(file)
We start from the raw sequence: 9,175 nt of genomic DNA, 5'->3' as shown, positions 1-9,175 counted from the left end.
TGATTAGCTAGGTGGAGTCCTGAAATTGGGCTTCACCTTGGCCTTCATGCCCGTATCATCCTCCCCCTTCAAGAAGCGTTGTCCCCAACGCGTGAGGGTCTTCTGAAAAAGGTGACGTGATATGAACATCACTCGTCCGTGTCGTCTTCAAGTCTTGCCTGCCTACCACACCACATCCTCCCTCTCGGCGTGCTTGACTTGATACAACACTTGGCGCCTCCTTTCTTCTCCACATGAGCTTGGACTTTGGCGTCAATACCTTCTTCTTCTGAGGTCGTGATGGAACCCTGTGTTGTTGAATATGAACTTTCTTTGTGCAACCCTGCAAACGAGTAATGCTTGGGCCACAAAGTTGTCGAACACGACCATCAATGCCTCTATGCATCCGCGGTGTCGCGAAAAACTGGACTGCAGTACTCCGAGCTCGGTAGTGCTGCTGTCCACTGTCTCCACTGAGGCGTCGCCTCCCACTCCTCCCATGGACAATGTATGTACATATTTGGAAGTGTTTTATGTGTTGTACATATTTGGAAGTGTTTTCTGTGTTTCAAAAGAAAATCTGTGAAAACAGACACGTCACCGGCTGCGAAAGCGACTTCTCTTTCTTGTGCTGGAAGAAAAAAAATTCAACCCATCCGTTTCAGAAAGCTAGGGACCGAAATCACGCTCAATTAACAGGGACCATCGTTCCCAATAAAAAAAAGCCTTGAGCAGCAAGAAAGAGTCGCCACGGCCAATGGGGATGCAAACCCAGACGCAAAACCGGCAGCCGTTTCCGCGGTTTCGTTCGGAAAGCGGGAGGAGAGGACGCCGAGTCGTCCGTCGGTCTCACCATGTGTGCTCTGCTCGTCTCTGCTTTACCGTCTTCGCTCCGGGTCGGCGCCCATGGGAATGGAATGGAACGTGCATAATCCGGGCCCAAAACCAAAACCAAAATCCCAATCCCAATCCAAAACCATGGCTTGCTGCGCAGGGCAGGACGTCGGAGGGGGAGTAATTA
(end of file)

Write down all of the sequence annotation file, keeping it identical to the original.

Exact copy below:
We start from the raw sequence: 9,175 nt of genomic DNA, 5'->3' as shown, positions 1-9,175 counted from the left end.
TGATTAGCTAGGTGGAGTCCTGAAATTGGGCTTCACCTTGGCCTTCATGCCCGTATCATCCTCCCCCTTCAAGAAGCGTTGTCCCCAACGCGTGAGGGTCTTCTGAAAAAGGTGACGTGATATGAACATCACTCGTCCGTGTCGTCTTCAAGTCTTGCCTGCCTACCACACCACATCCTCCCTCTCGGCGTGCTTGACTTGATACAACACTTGGCGCCTCCTTTCTTCTCCACATGAGCTTGGACTTTGGCGTCAATACCTTCTTCTTCTGAGGTCGTGATGGAACCCTGTGTTGTTGAATATGAACTTTCTTTGTGCAACCCTGCAAACGAGTAATGCTTGGGCCACAAAGTTGTCGAACACGACCATCAATGCCTCTATGCATCCGCGGTGTCGCGAAAAACTGGACTGCAGTACTCCGAGCTCGGTAGTGCTGCTGTCCACTGTCTCCACTGAGGCGTCGCCTCCCACTCCTCCCATGGACAATGTATGTACATATTTGGAAGTGTTTTATGTGTTGTACATATTTGGAAGTGTTTTCTGTGTTTCAAAAGAAAATCTGTGAAAACAGACACGTCACCGGCTGCGAAAGCGACTTCTCTTTCTTGTGCTGGAAGAAAAAAAATTCAACCCATCCGTTTCAGAAAGCTAGGGACCGAAATCACGCTCAATTAACAGGGACCATCGTTCCCAATAAAAAAAAGCCTTGAGCAGCAAGAAAGAGTCGCCACGGCCAATGGGGATGCAAACCCAGACGCAAAACCGGCAGCCGTTTCCGCGGTTTCGTTCGGAAAGCGGGAGGAGAGGACGCCGAGTCGTCCGTCGGTCTCACCATGTGTGCTCTGCTCGTCTCTGCTTTACCGTCTTCGCTCCGGGTCGGCGCCCATGGGAATGGAATGGAACGTGCATAATCCGGGCCCAAAACCAAAACCAAAATCCCAATCCCAATCCAAAACCATGGCTTGCTGCGCAGGGCAGGACGTCGGAGGGGGAGTAATTA